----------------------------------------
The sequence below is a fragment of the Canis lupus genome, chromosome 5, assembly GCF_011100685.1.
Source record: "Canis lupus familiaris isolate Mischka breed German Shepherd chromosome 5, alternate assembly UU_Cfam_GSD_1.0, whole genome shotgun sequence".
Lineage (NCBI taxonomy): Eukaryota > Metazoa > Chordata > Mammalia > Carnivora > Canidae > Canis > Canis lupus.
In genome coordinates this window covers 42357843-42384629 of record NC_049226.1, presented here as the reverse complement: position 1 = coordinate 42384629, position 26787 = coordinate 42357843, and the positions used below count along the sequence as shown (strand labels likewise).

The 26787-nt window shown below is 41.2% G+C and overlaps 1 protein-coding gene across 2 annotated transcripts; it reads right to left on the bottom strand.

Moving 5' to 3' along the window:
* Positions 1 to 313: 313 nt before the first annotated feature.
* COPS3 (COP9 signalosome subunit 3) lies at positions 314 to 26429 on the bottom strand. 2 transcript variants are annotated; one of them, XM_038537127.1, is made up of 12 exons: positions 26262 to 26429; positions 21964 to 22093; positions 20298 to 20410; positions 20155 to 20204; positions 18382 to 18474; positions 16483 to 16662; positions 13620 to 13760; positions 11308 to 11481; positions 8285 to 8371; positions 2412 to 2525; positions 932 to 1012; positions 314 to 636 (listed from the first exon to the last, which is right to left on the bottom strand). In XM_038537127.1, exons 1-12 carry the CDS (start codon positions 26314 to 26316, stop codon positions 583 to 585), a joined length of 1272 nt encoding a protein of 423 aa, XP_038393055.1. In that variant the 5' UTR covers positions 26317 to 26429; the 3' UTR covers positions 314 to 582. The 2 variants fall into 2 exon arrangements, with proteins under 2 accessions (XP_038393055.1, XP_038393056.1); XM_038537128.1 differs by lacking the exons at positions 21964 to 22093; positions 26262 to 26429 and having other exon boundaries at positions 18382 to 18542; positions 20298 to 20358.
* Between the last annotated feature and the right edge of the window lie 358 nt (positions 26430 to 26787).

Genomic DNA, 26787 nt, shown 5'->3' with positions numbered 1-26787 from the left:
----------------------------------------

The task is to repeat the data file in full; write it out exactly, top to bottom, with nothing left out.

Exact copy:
The sequence below is a fragment of the Canis lupus genome, chromosome 5, assembly GCF_011100685.1.
Source record: "Canis lupus familiaris isolate Mischka breed German Shepherd chromosome 5, alternate assembly UU_Cfam_GSD_1.0, whole genome shotgun sequence".
Lineage (NCBI taxonomy): Eukaryota > Metazoa > Chordata > Mammalia > Carnivora > Canidae > Canis > Canis lupus.
In genome coordinates this window covers 42357843-42384629 of record NC_049226.1, presented here as the reverse complement: position 1 = coordinate 42384629, position 26787 = coordinate 42357843, and the positions used below count along the sequence as shown (strand labels likewise).

The 26787-nt window shown below is 41.2% G+C and overlaps 1 protein-coding gene across 2 annotated transcripts; it reads right to left on the bottom strand.

Moving 5' to 3' along the window:
* Positions 1 to 313: 313 nt before the first annotated feature.
* COPS3 (COP9 signalosome subunit 3) lies at positions 314 to 26429 on the bottom strand. 2 transcript variants are annotated; one of them, XM_038537127.1, is made up of 12 exons: positions 26262 to 26429; positions 21964 to 22093; positions 20298 to 20410; positions 20155 to 20204; positions 18382 to 18474; positions 16483 to 16662; positions 13620 to 13760; positions 11308 to 11481; positions 8285 to 8371; positions 2412 to 2525; positions 932 to 1012; positions 314 to 636 (listed from the first exon to the last, which is right to left on the bottom strand). In XM_038537127.1, exons 1-12 carry the CDS (start codon positions 26314 to 26316, stop codon positions 583 to 585), a joined length of 1272 nt encoding a protein of 423 aa, XP_038393055.1. In that variant the 5' UTR covers positions 26317 to 26429; the 3' UTR covers positions 314 to 582. The 2 variants fall into 2 exon arrangements, with proteins under 2 accessions (XP_038393055.1, XP_038393056.1); XM_038537128.1 differs by lacking the exons at positions 21964 to 22093; positions 26262 to 26429 and having other exon boundaries at positions 18382 to 18542; positions 20298 to 20358.
* Between the last annotated feature and the right edge of the window lie 358 nt (positions 26430 to 26787).

Genomic DNA, 26787 nt, shown 5'->3' with positions numbered 1-26787 from the left: